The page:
Starting from Seed

Students plant seeds in rows at the UF Community Garden.
Photo by Tyler Jones, UF/IFAS.

At the beginning of each growing season gardeners are faced with an important choice: sow seeds or use transplants? Many crops, like corn, carrots, and radishes are traditionally sown directly into the soil. Some, like peppers, tomatoes, and cucumber, transplant easily. Others, like Irish and sweet potatoes, are started from plant parts, not seeds. Below is a table listing the transplant ability of a number of common vegetable crops.

One advantage to starting from seed is the wide selection of varieties available through seed catalogs. Another good reason to sow is that it is almost always the more economical option; seeds are cheaper to buy than transplants. Direct sowing does come with a certain amount of uncertainty, though. Over-seed and you'll be thinning for a long time. Or, if the seeds struggle, you may end up with fewer plants than you hoped.

Transplant Ability of Common Vegetable Crops*

Easily Survives Transplanting¹ Sow or Transplant with Care² Sow seeds or transplants with strong root systems³
Arugula Chinese cabbage Lettuce Carrots Beans Peas
Beets Collard Peppers Celery Cantaloupes Pumpkin
Broccoli Eggplant Sweet potatoes Mustard Corn Radish
Brussels sprouts Endive/escarole Strawberries Potatoes (Irish) Cucumbers Squashes
Cabbage Kale Swiss chard Spinach Okra Turnips
Cauliflower Kohlrabi Tomatoes   Onions Watermelon

*Transplant ability is the ability of a seedling to be successfully transplanted. 1: easily survives transplanting; 2: survives transplanting with care; 3: only plant seeds or containerized transplants with developed root systems. (Credit: Florida Vegetable Gardening Guide, Table 1)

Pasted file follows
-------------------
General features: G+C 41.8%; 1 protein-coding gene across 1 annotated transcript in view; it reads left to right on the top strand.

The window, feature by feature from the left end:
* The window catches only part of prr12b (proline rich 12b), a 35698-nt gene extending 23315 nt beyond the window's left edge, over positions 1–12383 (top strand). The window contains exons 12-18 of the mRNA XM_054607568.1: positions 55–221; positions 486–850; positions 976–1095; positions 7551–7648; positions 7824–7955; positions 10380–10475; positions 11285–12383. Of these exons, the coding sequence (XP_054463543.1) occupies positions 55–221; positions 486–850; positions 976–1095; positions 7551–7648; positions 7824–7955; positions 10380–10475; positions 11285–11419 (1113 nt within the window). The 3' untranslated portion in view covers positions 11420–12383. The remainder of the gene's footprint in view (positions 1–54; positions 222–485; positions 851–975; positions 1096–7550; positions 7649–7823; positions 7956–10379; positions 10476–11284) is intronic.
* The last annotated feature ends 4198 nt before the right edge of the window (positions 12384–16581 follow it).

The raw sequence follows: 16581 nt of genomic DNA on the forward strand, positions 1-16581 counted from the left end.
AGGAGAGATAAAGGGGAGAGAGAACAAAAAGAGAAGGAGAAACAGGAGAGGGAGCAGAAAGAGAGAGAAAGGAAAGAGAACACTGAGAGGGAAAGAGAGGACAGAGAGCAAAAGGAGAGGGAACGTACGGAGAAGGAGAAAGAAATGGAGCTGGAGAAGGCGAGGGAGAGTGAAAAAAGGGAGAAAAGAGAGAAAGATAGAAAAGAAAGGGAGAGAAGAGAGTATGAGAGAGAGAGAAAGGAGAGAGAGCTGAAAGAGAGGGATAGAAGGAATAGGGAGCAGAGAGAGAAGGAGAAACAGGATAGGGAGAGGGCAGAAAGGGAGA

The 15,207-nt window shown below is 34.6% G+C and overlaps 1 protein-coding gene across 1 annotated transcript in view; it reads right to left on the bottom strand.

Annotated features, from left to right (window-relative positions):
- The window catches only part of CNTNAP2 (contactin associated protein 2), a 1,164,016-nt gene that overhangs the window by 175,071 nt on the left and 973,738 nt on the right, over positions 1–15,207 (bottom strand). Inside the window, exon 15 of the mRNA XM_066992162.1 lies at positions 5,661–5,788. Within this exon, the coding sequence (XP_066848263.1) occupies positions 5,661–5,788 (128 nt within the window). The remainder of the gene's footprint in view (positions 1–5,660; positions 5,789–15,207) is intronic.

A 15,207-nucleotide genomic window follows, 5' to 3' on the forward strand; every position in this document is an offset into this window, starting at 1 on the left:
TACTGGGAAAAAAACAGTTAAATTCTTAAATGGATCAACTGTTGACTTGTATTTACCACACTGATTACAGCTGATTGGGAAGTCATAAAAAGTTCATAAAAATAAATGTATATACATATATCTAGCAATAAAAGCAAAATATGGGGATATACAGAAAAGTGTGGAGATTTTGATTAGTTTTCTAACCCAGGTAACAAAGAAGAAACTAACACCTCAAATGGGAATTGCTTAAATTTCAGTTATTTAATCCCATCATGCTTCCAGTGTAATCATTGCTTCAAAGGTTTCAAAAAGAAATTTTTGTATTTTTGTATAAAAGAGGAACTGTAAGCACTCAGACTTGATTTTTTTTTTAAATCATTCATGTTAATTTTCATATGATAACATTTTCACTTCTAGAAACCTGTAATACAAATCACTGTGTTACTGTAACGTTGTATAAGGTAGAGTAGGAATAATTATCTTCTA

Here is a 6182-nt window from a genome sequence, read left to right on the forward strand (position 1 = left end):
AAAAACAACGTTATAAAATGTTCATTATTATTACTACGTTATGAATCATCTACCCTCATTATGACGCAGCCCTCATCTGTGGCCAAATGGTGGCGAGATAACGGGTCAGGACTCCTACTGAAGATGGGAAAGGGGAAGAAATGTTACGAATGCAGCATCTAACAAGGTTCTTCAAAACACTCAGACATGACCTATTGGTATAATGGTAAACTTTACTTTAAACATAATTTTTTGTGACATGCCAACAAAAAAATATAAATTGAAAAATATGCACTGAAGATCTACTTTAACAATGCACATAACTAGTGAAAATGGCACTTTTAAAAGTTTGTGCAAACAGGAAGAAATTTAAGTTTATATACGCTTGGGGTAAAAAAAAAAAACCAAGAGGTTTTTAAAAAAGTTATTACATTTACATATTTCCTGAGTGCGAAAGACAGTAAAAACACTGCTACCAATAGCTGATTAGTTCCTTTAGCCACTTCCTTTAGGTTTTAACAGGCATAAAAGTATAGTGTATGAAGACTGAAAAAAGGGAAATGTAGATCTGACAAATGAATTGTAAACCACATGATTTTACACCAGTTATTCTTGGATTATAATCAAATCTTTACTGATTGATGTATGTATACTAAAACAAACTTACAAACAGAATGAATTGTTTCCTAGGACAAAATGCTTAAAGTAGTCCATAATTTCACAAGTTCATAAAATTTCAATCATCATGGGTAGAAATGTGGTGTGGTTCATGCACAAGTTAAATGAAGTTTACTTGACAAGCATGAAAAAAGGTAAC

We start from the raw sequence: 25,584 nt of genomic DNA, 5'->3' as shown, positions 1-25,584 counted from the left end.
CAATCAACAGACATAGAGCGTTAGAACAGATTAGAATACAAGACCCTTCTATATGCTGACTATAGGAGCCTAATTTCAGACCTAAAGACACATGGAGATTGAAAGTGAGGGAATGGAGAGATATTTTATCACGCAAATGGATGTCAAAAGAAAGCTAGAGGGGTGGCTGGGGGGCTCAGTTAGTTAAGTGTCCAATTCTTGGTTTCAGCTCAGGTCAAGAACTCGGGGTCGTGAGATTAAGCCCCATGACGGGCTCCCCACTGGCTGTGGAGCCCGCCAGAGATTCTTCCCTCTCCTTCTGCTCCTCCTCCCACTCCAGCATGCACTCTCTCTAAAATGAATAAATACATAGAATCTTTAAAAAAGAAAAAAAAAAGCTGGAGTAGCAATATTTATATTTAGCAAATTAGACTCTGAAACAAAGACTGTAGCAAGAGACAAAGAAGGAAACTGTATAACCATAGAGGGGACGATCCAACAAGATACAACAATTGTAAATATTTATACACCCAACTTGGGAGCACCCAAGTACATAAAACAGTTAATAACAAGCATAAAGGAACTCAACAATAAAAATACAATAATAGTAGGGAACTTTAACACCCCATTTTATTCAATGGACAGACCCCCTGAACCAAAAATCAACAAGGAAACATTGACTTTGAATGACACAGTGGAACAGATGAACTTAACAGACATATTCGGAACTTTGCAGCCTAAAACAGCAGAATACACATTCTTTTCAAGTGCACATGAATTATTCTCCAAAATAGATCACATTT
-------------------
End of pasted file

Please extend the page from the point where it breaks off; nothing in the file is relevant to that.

Below are dos, don'ts, and troubleshooting steps for direct sowing in your garden.

DO start with good seed from trusted sources

Success or failure often comes down to the quality of the seed. When possible, buy from a reliable dealer. If the quality of the seed is in doubt, you can check the germination rates by sowing some in a wet paper towel a few weeks before you would sow outdoors.

Two small manila envelopes with labels indicating that one contains red Malabar spinach seeds the other sugar baby watermelon seeds.

Seed packets from a local library seed-exchange program. UF/IFAS photo.

Seed exchanges allow gardeners to swap seed locally, for free. Many Florida libraries have "seed libraries" on site, stocked with heirloom varieties that do well locally. While the quality of exchanged seeds is a wild card, these seed banks do offer an economical way for gardeners to branch out.

Sometimes you can save seed from your own garden, but proper seed storage makes all the difference. Learn more about seed saving to increase your likelihood of success. Remember, seeds saved from hybrid crops will not be "true" next season.

DON'T guess on timing, variety, depth, or spacing

The Florida Vegetable Gardening Guide can take the guesswork out of many of your seed-sowing questions. At the bottom of the document you'll find a table giving the planting dates, spacing, depth, ease of transplant, and more for each of the most common vegetable crops.

One of the most important choices you'll make as a vegetable gardener is your choice of varieties. Vegetable varieties that perform well elsewhere in the U.S. don't always have the same success in the Sunshine State. Table 2 of the Florida Vegetable Gardening Guide lists suggested varieties for Florida. The varieties listed in these tables are more resistant to Florida pests and tolerant of adverse conditions than others of the same crop.